Story at a glance
Scotland recently became the first country in the world to make all period products free.
In the U.S., there are 17 states and Washington, D.C., that have laws requiring period products be free for students while in school.
But there are 16.9 million people living in poverty who menstruate in the U.S., with about two-thirds having to choose between buying food or menstrual products.
More and more schools, states and localities across the country are moving to make period products free in an effort to end period poverty and the stigma it carries.
Scotland caught global attention on Monday after legislators there passed a new law making all period products free — the first country in the world to do so.
It was done in part to address period poverty, an issue that’s defined as a lack of access to menstrual products, hygiene facilities, waste management and education. It affects women around the world, including in the U.S., and can cause physical, mental and emotional challenges.
“Proud of what we have achieved in Scotland. We are the first, but we won’t be the last,” said Monica Lennon, the lawmaker responsible for the new law.
U.S. advocates praised Scotland’s new law, with Period, an Oregon-based nonprofit working to end period poverty, saying, “Scotland’s long fought for victory reminds us all that we can, and we will eradicate period poverty in our lifetimes,” on Twitter.
There’s been a growing movement to make period products free in the U.S., with Rep. Grace Meng (D-N.Y.) introducing the Menstrual Equity for All Act of 2021, which would distribute federal grant funds to states in order to help fund free menstrual products in schools, prisons and homeless shelters.
Though the legislation has yet to be picked up by Congress, some states have moved forward with their own legislation. Hawaii has enacted a law that requires public schools to offer free period products to all students.
The Alliance for Period Supplies, a nonprofit working to end period poverty, found there are 17 states and Washington, D.C. that currently have laws in place that make period products free for students while in school — including California, Oregon, Washington state, Illinois, Colorado and more.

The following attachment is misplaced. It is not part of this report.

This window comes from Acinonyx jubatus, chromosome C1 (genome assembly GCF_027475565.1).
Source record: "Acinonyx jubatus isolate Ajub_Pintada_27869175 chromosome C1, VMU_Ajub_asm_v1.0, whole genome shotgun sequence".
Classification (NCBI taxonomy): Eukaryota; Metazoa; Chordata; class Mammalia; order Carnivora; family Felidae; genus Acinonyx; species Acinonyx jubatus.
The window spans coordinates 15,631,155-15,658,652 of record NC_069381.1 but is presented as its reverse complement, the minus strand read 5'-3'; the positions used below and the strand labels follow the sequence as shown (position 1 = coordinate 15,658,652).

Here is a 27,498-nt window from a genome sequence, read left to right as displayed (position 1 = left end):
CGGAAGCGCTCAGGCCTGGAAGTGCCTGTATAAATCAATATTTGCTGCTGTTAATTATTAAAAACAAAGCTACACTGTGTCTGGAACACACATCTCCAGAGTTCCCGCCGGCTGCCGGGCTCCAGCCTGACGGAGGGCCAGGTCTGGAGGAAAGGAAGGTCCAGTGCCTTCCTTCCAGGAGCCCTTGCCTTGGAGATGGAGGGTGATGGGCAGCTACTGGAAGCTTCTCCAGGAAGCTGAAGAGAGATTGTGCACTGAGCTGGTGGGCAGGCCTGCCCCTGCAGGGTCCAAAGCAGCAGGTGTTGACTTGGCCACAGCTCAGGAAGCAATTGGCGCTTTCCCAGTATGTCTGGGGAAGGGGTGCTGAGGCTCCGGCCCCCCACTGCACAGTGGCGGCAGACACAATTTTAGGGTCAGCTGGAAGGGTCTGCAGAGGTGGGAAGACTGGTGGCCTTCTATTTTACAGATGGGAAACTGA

There are also a handful of states that give schools funding in order to provide free period products to students, but do not mandate they offer it. That includes Georgia, Missouri and North Carolina.
Not having access to period products can be debilitating for many, as data from nonprofit Free the Tampon Foundation found 86 percent of people started their period unexpectedly in public without the supplies they needed.
If and when a women were caught in public without period supplies they needed, 57 percent said they would feel embarrassed, 50 percent said they would feel annoyed and 43 percent would feel anxious and stressed.
But even more serious, are the 16.9 million people who menstruate in the U.S. and who are also living in poverty. The Journal of Global Health Reports found that about two-thirds of those people are low-income women who could not afford to buy menstrual products in the past year — having to choose between food and menstrual products.
Adding to that burden are taxes, as menstrual pads and tampons are not exempt from federal sales tax, despite advocates noting that Viagra, medication that treats erectile dysfunction, and Rogaine, hair regrowth treatment, are exempt.
Instead, 13 states have moved to remove their sales tax on menstrual pads and tampons, but researchers have noted that does not always help lower-income individuals.